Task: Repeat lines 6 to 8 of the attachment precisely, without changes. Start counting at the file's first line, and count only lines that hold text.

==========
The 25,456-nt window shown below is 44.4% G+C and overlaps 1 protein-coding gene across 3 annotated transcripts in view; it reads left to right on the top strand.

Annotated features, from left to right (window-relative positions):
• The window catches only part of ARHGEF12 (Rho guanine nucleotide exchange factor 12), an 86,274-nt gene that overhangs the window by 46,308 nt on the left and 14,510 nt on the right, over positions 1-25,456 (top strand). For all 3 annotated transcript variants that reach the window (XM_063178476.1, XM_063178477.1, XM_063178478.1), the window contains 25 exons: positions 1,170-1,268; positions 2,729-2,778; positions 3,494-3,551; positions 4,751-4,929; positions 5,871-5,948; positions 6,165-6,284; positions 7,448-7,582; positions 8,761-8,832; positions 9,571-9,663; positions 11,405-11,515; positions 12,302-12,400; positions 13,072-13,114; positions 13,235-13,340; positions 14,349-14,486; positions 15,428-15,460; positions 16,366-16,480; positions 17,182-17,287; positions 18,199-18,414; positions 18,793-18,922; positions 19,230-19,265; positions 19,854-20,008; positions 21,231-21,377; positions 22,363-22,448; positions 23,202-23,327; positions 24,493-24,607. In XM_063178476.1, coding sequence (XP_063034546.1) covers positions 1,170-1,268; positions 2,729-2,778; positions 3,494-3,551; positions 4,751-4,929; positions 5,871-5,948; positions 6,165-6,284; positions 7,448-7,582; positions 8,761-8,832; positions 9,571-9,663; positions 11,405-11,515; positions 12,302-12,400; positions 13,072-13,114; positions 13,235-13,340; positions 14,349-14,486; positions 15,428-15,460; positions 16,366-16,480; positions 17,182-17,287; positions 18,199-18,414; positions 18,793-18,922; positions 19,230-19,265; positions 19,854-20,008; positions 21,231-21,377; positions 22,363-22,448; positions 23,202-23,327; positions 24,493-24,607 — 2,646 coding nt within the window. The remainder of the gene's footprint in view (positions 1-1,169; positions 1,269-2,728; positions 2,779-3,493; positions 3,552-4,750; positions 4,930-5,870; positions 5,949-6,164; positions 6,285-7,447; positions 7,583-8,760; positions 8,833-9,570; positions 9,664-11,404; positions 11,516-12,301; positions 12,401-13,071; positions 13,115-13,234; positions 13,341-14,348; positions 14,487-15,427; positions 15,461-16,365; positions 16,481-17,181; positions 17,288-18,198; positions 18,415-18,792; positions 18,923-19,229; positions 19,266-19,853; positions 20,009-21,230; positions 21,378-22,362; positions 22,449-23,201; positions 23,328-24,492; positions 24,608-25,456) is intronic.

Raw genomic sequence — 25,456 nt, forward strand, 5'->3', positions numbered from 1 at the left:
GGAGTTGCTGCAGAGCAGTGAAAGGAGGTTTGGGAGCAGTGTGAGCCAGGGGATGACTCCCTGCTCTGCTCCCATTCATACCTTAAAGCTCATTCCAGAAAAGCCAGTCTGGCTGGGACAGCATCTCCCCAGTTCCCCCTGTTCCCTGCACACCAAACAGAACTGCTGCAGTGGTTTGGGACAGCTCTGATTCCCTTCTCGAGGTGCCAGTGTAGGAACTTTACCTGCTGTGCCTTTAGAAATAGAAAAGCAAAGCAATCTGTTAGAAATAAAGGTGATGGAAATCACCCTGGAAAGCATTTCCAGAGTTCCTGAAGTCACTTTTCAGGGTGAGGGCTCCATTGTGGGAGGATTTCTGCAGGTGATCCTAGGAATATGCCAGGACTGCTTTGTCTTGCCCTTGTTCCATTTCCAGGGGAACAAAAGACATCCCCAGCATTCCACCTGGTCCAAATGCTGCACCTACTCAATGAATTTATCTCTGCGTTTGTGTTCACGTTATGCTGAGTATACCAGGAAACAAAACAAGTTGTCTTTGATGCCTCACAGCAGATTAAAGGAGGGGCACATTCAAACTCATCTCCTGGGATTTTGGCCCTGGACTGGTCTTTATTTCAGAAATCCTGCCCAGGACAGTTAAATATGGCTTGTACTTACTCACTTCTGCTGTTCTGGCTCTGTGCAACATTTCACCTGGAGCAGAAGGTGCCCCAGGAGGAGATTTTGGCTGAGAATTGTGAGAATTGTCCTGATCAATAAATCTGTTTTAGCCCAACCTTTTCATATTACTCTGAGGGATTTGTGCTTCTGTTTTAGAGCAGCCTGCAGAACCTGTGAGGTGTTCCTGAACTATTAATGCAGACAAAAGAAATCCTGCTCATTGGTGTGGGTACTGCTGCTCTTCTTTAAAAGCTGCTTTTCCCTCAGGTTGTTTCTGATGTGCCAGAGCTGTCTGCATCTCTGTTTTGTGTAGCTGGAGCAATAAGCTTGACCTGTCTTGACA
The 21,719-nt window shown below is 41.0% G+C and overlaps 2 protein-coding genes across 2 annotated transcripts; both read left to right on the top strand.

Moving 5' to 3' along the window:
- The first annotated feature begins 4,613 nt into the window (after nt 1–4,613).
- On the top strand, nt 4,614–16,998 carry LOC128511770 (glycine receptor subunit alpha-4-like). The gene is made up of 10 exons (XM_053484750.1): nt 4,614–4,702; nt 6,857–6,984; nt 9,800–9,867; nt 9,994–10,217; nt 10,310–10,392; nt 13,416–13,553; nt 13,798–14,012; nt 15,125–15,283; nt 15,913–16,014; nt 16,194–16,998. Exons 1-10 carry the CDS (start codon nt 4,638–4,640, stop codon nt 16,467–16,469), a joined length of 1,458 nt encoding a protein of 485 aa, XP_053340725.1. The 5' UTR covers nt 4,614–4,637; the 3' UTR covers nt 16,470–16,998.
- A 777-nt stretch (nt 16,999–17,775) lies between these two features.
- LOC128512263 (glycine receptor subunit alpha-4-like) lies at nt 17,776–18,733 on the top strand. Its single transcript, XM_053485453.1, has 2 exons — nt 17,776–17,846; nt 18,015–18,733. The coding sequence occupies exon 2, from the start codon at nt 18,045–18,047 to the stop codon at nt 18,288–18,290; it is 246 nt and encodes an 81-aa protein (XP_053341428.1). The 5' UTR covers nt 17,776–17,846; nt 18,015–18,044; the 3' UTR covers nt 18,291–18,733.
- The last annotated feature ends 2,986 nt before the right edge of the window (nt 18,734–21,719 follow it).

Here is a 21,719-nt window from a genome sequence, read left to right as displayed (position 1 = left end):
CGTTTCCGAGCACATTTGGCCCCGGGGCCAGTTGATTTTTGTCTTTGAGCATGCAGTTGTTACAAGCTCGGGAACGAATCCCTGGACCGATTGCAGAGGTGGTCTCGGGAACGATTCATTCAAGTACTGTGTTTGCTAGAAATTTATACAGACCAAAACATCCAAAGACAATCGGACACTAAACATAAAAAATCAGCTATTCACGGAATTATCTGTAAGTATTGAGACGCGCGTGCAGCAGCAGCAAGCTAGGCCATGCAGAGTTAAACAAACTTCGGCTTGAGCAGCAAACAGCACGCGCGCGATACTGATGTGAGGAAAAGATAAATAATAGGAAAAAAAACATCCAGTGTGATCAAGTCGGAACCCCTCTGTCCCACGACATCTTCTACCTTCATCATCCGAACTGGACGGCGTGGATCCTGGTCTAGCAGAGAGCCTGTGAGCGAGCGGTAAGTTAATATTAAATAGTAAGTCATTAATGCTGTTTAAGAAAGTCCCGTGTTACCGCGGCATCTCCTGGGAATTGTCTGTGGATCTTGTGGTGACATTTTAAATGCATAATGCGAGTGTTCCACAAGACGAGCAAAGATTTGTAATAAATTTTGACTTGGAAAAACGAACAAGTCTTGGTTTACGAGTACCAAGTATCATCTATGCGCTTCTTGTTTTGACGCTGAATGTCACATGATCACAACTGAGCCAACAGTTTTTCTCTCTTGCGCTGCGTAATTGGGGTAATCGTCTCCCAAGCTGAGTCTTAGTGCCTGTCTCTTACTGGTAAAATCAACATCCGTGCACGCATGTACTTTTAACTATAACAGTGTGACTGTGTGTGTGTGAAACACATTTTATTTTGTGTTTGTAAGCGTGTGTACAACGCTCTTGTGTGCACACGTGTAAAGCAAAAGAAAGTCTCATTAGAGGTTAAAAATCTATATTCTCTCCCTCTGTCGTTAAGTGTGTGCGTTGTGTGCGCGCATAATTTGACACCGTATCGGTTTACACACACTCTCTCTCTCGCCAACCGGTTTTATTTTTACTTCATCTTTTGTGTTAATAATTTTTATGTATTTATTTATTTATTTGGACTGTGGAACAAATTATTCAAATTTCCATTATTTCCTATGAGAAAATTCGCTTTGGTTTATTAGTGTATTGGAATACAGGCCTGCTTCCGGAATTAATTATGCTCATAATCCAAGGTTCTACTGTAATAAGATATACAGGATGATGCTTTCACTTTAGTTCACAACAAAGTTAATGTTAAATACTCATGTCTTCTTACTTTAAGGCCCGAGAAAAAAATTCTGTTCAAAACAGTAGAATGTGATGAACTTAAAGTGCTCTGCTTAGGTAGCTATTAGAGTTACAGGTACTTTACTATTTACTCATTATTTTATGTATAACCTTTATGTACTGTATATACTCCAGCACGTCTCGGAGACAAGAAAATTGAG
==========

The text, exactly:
The 21,719-nt window shown below is 41.0% G+C and overlaps 2 protein-coding genes across 2 annotated transcripts; both read left to right on the top strand.

Moving 5' to 3' along the window:
- The first annotated feature begins 4,613 nt into the window (after nt 1–4,613).